The Fat of the Land by John Seymour

John Seymour details the challenges and successes of his family’s life of self sufficiency. The twentieth century’s seminal account of living separately from the modern world, a practical an optimistic vision of how one can lead a less-mechanised, less-polluting life.

‘A model for anyone who feels powerless against the strong tides of modern, “developed” life.’ Hugh Fearnley-Whittingstall  

Read the full introduction by Hugh Fearnley-Whittingstall

Paperback with flaps| 198 pages| illustrated throughout

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£12.00

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John Seymour (1914-2004) was an ecological pioneer who championed the cause of living simply. A prolific author and activist in the self-sufficiency movement, Seymour travelled widely in his youth in Africa, India and around the waterways of Britain. In the late 1950s he settled in Suffolk on a remote five-acre smallholding. His aim was to live as cheaply as possible and to support his young family by living off the land. In 1963 the Seymours moved to a larger farm in Pembrokeshire, Wales, giving them more scope to practice their ideas. It was here that Seymour wrote the best-seller The Complete Book of Self-Sufficiency, which made him famous. In 1981 he moved to a smallholding in County Wexford, Ireland. Finally he returned to Pembrokeshire, where he died on the family farm.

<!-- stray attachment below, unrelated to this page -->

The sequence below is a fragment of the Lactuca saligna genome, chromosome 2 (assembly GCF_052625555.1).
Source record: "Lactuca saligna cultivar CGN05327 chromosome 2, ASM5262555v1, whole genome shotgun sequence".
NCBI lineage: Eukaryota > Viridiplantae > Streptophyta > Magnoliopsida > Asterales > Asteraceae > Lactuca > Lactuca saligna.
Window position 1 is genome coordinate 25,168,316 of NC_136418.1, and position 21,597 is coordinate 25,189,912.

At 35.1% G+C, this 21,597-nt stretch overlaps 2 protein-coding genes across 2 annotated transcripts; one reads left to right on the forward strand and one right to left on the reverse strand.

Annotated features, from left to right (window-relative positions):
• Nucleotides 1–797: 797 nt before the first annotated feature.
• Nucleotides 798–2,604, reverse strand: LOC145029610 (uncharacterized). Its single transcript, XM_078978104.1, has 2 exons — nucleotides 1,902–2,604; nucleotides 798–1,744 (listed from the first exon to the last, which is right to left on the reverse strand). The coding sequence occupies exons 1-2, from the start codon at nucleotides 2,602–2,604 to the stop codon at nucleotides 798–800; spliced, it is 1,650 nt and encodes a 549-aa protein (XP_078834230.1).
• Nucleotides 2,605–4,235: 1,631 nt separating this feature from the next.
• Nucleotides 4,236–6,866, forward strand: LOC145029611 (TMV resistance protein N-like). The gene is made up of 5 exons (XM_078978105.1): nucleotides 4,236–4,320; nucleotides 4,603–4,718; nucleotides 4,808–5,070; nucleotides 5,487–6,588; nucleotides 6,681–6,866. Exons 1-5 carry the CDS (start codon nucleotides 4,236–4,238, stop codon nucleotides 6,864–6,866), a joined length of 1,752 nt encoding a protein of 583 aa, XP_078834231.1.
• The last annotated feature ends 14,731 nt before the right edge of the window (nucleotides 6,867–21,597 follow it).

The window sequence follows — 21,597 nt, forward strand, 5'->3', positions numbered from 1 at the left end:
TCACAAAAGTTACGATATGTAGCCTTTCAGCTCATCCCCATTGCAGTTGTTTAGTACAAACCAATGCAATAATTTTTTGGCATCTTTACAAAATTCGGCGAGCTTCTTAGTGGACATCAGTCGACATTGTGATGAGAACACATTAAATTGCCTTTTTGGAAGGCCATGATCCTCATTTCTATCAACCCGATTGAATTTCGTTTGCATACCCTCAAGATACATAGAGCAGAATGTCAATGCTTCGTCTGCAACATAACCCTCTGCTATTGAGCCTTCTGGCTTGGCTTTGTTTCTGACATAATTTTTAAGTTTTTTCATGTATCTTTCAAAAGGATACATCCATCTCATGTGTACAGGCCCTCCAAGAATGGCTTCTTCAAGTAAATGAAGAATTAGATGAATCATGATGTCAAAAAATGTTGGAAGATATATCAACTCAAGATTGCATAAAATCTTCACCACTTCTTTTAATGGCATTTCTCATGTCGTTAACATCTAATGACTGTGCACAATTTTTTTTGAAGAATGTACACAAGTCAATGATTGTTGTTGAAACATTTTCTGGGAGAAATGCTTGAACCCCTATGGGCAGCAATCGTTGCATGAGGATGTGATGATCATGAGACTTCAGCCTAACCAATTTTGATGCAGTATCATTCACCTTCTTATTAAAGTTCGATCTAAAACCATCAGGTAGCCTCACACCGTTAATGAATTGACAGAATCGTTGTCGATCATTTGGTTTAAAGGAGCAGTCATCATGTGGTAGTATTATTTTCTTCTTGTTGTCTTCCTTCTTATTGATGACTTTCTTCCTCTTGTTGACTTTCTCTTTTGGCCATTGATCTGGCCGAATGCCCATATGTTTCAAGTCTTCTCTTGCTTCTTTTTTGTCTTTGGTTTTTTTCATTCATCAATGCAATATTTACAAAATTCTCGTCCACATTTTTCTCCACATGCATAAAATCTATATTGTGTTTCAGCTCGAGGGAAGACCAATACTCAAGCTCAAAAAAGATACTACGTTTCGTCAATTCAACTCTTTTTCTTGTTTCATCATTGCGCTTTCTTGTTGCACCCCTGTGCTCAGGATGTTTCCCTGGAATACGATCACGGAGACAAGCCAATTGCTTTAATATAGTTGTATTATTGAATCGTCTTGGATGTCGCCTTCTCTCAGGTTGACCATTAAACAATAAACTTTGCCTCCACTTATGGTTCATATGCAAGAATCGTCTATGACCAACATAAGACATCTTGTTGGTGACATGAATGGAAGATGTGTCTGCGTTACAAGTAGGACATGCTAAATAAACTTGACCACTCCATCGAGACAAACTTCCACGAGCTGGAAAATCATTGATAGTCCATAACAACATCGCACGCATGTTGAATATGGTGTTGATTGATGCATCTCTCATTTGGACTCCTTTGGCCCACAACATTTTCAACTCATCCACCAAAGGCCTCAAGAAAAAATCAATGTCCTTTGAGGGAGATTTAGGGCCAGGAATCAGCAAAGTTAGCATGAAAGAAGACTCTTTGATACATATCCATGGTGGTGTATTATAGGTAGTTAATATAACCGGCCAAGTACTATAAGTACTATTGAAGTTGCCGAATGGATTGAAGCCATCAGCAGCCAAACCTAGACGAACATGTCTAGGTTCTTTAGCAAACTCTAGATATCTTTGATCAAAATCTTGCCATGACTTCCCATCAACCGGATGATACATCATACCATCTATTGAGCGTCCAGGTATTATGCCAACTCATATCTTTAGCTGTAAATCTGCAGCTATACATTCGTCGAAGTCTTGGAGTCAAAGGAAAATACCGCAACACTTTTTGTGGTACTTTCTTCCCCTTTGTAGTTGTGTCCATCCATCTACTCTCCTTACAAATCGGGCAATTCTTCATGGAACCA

Hugh Fearnley-Whittingstall is a chef, food writer and campaigner, whose River Cottage books and television shows have made him a household name. He campaigns for animal welfare, sustainable food production and the environment.

Sally Seymour, who drew the cover, was born in London and brought up in Australia, where she studied illustration. She grew her food, made her clothes, built her house and raised a family while working as a successful potter and illustrator. She now lives in Pembrokeshire with her daughter, Anne.

The cover shows a detail from The Gardener, by Sally Seymour, coloured by Alice Pattullo.